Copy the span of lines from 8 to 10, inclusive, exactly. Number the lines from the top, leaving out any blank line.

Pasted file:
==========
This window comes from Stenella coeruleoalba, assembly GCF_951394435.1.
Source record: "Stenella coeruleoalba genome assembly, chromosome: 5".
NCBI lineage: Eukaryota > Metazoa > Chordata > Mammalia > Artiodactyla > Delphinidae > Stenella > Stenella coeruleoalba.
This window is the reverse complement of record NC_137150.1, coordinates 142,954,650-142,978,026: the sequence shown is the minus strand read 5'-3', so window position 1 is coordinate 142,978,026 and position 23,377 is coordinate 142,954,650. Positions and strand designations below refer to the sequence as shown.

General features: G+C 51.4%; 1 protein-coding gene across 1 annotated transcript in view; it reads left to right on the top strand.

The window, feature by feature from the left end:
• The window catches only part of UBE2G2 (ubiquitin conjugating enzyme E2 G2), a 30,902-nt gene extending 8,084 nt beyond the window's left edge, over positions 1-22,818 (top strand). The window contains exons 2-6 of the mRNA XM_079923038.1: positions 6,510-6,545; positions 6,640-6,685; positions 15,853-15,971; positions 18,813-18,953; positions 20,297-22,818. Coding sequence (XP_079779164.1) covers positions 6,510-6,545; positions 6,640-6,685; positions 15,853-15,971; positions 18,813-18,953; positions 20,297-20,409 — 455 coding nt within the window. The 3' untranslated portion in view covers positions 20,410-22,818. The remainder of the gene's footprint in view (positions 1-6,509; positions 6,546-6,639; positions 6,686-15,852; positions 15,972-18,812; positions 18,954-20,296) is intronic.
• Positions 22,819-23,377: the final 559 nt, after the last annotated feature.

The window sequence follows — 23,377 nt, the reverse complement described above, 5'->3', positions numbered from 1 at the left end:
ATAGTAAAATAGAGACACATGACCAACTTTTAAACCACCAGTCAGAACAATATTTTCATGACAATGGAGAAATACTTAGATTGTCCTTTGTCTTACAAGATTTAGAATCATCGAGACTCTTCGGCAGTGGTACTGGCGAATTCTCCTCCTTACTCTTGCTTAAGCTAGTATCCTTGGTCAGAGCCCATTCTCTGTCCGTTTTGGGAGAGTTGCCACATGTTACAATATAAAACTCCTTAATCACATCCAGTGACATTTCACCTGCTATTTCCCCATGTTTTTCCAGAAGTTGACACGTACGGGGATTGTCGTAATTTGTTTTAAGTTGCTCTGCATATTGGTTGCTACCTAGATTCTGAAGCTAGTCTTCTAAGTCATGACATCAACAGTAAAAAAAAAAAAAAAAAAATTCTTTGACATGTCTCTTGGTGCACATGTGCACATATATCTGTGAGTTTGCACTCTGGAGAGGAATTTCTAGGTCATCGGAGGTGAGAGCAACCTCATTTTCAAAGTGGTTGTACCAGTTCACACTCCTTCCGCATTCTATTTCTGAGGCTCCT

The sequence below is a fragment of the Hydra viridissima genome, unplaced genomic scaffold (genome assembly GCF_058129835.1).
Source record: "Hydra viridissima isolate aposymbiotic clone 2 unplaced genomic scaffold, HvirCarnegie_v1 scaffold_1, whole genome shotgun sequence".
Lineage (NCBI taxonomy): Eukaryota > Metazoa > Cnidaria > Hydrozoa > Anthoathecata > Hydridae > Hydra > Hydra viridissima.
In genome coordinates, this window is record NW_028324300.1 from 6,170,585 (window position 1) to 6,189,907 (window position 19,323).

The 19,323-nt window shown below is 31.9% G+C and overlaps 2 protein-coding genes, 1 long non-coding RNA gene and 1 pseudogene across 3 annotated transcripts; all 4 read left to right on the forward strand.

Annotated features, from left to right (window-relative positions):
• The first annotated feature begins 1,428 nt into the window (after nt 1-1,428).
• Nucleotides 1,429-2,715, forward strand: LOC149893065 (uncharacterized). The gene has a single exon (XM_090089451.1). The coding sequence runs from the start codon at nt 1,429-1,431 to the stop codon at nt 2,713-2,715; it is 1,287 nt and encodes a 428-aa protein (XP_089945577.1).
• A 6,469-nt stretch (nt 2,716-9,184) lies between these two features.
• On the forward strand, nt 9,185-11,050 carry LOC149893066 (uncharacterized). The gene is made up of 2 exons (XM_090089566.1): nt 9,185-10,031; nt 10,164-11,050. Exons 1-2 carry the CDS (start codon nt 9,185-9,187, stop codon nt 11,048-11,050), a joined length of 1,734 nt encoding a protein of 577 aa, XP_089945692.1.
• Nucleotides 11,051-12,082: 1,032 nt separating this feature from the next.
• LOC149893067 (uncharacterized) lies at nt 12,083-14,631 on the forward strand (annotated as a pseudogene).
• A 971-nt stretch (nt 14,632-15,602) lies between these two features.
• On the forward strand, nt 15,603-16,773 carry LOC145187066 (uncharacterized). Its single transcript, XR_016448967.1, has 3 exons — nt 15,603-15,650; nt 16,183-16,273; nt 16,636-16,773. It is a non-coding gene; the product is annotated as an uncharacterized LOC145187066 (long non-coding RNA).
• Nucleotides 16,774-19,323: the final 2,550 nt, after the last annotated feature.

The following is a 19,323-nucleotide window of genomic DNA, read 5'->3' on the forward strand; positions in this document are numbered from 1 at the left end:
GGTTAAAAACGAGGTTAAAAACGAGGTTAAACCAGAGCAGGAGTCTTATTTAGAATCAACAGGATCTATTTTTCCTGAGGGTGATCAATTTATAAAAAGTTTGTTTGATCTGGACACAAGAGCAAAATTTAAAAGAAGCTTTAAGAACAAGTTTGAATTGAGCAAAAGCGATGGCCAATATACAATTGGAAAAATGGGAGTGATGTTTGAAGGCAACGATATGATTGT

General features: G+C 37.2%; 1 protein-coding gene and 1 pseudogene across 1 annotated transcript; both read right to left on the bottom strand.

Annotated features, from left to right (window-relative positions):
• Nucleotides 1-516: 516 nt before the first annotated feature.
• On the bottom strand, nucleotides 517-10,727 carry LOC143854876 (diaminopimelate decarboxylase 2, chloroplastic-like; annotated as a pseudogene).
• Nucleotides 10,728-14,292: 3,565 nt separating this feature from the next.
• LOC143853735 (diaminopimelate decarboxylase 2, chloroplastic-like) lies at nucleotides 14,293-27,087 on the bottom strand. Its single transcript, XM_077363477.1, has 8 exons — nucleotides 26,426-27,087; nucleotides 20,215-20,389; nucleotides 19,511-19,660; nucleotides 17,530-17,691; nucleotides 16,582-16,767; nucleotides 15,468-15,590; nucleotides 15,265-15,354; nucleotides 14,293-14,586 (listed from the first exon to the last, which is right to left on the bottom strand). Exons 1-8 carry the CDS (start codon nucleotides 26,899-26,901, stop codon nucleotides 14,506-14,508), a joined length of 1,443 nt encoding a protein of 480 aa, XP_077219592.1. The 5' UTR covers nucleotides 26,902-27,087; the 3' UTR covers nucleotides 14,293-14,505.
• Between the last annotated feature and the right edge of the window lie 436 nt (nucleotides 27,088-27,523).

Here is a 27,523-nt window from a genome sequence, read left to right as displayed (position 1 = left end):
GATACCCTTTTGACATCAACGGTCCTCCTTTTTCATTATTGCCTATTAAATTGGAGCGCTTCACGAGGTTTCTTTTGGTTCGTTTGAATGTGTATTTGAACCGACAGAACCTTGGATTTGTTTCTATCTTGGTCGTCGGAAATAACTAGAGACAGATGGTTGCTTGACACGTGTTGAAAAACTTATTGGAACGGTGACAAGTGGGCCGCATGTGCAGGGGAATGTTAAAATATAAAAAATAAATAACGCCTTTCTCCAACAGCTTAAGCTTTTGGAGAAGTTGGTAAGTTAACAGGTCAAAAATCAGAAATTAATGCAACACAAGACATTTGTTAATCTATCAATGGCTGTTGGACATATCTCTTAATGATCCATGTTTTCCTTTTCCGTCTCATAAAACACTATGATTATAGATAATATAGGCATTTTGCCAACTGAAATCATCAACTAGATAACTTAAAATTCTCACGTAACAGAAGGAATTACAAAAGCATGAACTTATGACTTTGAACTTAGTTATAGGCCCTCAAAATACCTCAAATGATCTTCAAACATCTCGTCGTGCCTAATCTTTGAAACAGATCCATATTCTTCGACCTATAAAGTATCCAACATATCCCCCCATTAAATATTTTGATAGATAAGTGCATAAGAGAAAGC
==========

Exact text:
• Positions 22,819-23,377: the final 559 nt, after the last annotated feature.

The window sequence follows — 23,377 nt, the reverse complement described above, 5'->3', positions numbered from 1 at the left end:
ATAGTAAAATAGAGACACATGACCAACTTTTAAACCACCAGTCAGAACAATATTTTCATGACAATGGAGAAATACTTAGATTGTCCTTTGTCTTACAAGATTTAGAATCATCGAGACTCTTCGGCAGTGGTACTGGCGAATTCTCCTCCTTACTCTTGCTTAAGCTAGTATCCTTGGTCAGAGCCCATTCTCTGTCCGTTTTGGGAGAGTTGCCACATGTTACAATATAAAACTCCTTAATCACATCCAGTGACATTTCACCTGCTATTTCCCCATGTTTTTCCAGAAGTTGACACGTACGGGGATTGTCGTAATTTGTTTTAAGTTGCTCTGCATATTGGTTGCTACCTAGATTCTGAAGCTAGTCTTCTAAGTCATGACATCAACAGTAAAAAAAAAAAAAAAAAAATTCTTTGACATGTCTCTTGGTGCACATGTGCACATATATCTGTGAGTTTGCACTCTGGAGAGGAATTTCTAGGTCATCGGAGGTGAGAGCAACCTCATTTTCAAAGTGGTTGTACCAGTTCACACTCCTTCCGCATTCTATTTCTGAGGCTCCT